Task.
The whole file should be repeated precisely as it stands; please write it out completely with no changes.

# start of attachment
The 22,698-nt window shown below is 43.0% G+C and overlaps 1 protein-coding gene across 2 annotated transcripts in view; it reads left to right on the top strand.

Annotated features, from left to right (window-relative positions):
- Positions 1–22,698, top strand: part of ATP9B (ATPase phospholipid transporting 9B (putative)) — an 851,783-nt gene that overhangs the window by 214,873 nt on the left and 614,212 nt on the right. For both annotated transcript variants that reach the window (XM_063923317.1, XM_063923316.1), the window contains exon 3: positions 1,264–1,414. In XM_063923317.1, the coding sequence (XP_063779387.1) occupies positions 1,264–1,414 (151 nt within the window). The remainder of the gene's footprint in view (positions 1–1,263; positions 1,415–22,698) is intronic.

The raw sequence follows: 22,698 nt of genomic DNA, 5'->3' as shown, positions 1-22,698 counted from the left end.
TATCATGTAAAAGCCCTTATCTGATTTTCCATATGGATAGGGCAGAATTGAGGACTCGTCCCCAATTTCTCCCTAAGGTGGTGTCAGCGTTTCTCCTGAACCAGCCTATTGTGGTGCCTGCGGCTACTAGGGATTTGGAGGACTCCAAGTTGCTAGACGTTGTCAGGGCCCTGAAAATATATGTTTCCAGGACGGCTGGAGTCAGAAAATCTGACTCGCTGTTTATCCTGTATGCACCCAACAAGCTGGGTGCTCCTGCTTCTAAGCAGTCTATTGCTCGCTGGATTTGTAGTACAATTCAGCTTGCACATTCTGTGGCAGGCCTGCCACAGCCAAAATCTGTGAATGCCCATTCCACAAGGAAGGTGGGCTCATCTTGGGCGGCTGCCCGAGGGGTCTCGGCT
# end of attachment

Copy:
The 22,698-nt window shown below is 43.0% G+C and overlaps 1 protein-coding gene across 2 annotated transcripts in view; it reads left to right on the top strand.

Annotated features, from left to right (window-relative positions):
- Positions 1–22,698, top strand: part of ATP9B (ATPase phospholipid transporting 9B (putative)) — an 851,783-nt gene that overhangs the window by 214,873 nt on the left and 614,212 nt on the right. For both annotated transcript variants that reach the window (XM_063923317.1, XM_063923316.1), the window contains exon 3: positions 1,264–1,414. In XM_063923317.1, the coding sequence (XP_063779387.1) occupies positions 1,264–1,414 (151 nt within the window). The remainder of the gene's footprint in view (positions 1–1,263; positions 1,415–22,698) is intronic.

The raw sequence follows: 22,698 nt of genomic DNA, 5'->3' as shown, positions 1-22,698 counted from the left end.
TATCATGTAAAAGCCCTTATCTGATTTTCCATATGGATAGGGCAGAATTGAGGACTCGTCCCCAATTTCTCCCTAAGGTGGTGTCAGCGTTTCTCCTGAACCAGCCTATTGTGGTGCCTGCGGCTACTAGGGATTTGGAGGACTCCAAGTTGCTAGACGTTGTCAGGGCCCTGAAAATATATGTTTCCAGGACGGCTGGAGTCAGAAAATCTGACTCGCTGTTTATCCTGTATGCACCCAACAAGCTGGGTGCTCCTGCTTCTAAGCAGTCTATTGCTCGCTGGATTTGTAGTACAATTCAGCTTGCACATTCTGTGGCAGGCCTGCCACAGCCAAAATCTGTGAATGCCCATTCCACAAGGAAGGTGGGCTCATCTTGGGCGGCTGCCCGAGGGGTCTCGGCT